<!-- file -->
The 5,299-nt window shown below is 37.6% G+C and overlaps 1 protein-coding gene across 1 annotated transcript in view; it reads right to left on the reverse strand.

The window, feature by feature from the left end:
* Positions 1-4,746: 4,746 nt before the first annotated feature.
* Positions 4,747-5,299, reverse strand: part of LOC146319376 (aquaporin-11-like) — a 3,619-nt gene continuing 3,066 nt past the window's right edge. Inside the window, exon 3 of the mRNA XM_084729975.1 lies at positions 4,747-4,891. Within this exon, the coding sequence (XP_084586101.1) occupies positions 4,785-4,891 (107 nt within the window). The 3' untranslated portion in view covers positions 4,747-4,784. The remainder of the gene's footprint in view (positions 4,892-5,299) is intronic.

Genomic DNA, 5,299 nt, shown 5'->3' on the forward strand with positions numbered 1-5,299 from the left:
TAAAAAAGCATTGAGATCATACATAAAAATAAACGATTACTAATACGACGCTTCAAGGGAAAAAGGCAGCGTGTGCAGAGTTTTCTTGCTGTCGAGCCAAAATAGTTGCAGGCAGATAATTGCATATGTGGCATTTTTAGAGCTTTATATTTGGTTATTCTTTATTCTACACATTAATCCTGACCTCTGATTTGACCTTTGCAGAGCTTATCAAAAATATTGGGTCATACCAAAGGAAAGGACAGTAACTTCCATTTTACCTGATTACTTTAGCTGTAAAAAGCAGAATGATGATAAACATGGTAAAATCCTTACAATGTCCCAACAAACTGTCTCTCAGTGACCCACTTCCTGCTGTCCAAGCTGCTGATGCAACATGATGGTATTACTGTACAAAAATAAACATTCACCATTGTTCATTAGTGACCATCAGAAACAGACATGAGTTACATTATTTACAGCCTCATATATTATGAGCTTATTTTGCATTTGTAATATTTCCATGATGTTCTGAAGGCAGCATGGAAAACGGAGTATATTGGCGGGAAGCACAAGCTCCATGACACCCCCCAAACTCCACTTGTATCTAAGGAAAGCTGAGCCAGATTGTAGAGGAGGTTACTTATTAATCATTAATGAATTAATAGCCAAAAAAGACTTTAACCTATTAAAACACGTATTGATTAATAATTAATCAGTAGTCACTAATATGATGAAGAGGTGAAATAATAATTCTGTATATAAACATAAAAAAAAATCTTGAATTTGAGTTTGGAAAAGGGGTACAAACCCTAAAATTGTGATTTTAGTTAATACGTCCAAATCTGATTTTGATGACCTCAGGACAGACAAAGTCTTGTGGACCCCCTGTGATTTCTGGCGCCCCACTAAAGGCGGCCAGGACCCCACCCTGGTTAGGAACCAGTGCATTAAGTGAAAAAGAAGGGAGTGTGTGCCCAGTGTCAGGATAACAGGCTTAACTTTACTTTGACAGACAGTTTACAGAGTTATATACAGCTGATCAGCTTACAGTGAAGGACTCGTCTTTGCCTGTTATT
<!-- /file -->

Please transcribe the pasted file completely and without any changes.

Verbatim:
The 5,299-nt window shown below is 37.6% G+C and overlaps 1 protein-coding gene across 1 annotated transcript in view; it reads right to left on the reverse strand.

The window, feature by feature from the left end:
* Positions 1-4,746: 4,746 nt before the first annotated feature.
* Positions 4,747-5,299, reverse strand: part of LOC146319376 (aquaporin-11-like) — a 3,619-nt gene continuing 3,066 nt past the window's right edge. Inside the window, exon 3 of the mRNA XM_084729975.1 lies at positions 4,747-4,891. Within this exon, the coding sequence (XP_084586101.1) occupies positions 4,785-4,891 (107 nt within the window). The 3' untranslated portion in view covers positions 4,747-4,784. The remainder of the gene's footprint in view (positions 4,892-5,299) is intronic.

Genomic DNA, 5,299 nt, shown 5'->3' on the forward strand with positions numbered 1-5,299 from the left:
TAAAAAAGCATTGAGATCATACATAAAAATAAACGATTACTAATACGACGCTTCAAGGGAAAAAGGCAGCGTGTGCAGAGTTTTCTTGCTGTCGAGCCAAAATAGTTGCAGGCAGATAATTGCATATGTGGCATTTTTAGAGCTTTATATTTGGTTATTCTTTATTCTACACATTAATCCTGACCTCTGATTTGACCTTTGCAGAGCTTATCAAAAATATTGGGTCATACCAAAGGAAAGGACAGTAACTTCCATTTTACCTGATTACTTTAGCTGTAAAAAGCAGAATGATGATAAACATGGTAAAATCCTTACAATGTCCCAACAAACTGTCTCTCAGTGACCCACTTCCTGCTGTCCAAGCTGCTGATGCAACATGATGGTATTACTGTACAAAAATAAACATTCACCATTGTTCATTAGTGACCATCAGAAACAGACATGAGTTACATTATTTACAGCCTCATATATTATGAGCTTATTTTGCATTTGTAATATTTCCATGATGTTCTGAAGGCAGCATGGAAAACGGAGTATATTGGCGGGAAGCACAAGCTCCATGACACCCCCCAAACTCCACTTGTATCTAAGGAAAGCTGAGCCAGATTGTAGAGGAGGTTACTTATTAATCATTAATGAATTAATAGCCAAAAAAGACTTTAACCTATTAAAACACGTATTGATTAATAATTAATCAGTAGTCACTAATATGATGAAGAGGTGAAATAATAATTCTGTATATAAACATAAAAAAAAATCTTGAATTTGAGTTTGGAAAAGGGGTACAAACCCTAAAATTGTGATTTTAGTTAATACGTCCAAATCTGATTTTGATGACCTCAGGACAGACAAAGTCTTGTGGACCCCCTGTGATTTCTGGCGCCCCACTAAAGGCGGCCAGGACCCCACCCTGGTTAGGAACCAGTGCATTAAGTGAAAAAGAAGGGAGTGTGTGCCCAGTGTCAGGATAACAGGCTTAACTTTACTTTGACAGACAGTTTACAGAGTTATATACAGCTGATCAGCTTACAGTGAAGGACTCGTCTTTGCCTGTTATT